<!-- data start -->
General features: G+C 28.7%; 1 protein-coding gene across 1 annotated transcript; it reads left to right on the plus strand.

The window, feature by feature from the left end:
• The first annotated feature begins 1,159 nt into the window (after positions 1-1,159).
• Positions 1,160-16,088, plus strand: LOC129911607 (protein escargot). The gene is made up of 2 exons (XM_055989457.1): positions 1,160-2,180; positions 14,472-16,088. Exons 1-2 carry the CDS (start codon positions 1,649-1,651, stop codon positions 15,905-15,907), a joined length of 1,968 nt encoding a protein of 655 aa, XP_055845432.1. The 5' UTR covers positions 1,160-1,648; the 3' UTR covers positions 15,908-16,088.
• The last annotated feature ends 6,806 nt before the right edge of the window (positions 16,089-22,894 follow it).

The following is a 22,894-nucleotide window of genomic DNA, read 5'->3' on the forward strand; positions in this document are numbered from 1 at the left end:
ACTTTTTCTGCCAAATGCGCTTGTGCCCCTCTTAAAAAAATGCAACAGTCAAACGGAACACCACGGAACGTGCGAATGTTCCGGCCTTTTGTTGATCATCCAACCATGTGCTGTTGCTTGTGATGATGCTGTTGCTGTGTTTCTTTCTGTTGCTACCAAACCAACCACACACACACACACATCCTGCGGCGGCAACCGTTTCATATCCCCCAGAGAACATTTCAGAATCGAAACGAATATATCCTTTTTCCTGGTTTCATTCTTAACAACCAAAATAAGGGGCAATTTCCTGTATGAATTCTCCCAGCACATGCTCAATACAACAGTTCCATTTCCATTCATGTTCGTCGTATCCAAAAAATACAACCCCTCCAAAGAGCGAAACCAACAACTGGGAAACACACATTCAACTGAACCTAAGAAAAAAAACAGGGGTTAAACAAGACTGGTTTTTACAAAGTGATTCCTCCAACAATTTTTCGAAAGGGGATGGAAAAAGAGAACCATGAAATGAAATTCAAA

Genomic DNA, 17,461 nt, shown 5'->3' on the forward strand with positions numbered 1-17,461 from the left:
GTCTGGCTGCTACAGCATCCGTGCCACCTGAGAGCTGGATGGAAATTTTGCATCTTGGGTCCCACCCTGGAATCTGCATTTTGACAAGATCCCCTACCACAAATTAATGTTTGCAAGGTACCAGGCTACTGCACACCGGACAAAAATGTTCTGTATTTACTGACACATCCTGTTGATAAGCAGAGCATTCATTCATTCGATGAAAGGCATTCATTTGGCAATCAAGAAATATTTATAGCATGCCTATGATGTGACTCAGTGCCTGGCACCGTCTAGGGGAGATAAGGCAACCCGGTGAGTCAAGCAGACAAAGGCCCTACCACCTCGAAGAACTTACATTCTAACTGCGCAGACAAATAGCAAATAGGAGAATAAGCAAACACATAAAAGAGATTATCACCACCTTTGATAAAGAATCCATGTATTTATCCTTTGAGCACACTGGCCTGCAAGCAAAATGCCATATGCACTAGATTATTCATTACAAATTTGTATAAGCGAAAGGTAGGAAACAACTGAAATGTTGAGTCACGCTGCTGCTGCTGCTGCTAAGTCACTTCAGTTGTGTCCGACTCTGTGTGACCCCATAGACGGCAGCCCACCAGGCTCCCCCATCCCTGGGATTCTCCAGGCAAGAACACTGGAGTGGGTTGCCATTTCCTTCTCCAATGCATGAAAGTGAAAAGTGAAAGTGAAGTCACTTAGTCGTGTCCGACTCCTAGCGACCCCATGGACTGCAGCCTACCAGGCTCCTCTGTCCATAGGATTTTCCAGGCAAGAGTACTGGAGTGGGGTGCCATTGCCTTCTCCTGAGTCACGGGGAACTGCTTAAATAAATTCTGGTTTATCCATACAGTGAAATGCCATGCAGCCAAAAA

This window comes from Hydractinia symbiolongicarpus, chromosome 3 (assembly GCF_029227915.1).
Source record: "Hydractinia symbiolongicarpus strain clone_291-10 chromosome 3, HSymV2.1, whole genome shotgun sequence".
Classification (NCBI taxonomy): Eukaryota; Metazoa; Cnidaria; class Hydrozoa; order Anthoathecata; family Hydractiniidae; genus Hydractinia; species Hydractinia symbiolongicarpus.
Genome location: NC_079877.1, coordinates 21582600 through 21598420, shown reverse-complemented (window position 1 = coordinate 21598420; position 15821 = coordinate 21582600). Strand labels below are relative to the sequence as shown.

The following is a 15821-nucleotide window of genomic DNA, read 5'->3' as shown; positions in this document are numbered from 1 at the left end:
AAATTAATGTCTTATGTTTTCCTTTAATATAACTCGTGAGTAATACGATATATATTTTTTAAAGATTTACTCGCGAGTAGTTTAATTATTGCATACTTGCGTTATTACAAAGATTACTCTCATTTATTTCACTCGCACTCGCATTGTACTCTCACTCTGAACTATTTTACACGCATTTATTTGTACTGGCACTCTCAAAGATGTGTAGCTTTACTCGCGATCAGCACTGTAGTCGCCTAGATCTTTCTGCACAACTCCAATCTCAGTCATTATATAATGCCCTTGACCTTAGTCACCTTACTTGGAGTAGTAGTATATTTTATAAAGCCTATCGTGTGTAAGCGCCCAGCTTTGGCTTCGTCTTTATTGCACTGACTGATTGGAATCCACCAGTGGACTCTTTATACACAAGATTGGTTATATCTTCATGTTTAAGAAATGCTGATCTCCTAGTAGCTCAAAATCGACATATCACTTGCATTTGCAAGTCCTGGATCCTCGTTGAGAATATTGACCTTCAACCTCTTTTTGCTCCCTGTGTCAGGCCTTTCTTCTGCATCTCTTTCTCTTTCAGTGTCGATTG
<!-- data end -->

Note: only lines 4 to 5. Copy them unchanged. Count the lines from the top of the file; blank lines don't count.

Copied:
• Positions 1,160-16,088, plus strand: LOC129911607 (protein escargot). The gene is made up of 2 exons (XM_055989457.1): positions 1,160-2,180; positions 14,472-16,088. Exons 1-2 carry the CDS (start codon positions 1,649-1,651, stop codon positions 15,905-15,907), a joined length of 1,968 nt encoding a protein of 655 aa, XP_055845432.1. The 5' UTR covers positions 1,160-1,648; the 3' UTR covers positions 15,908-16,088.
• The last annotated feature ends 6,806 nt before the right edge of the window (positions 16,089-22,894 follow it).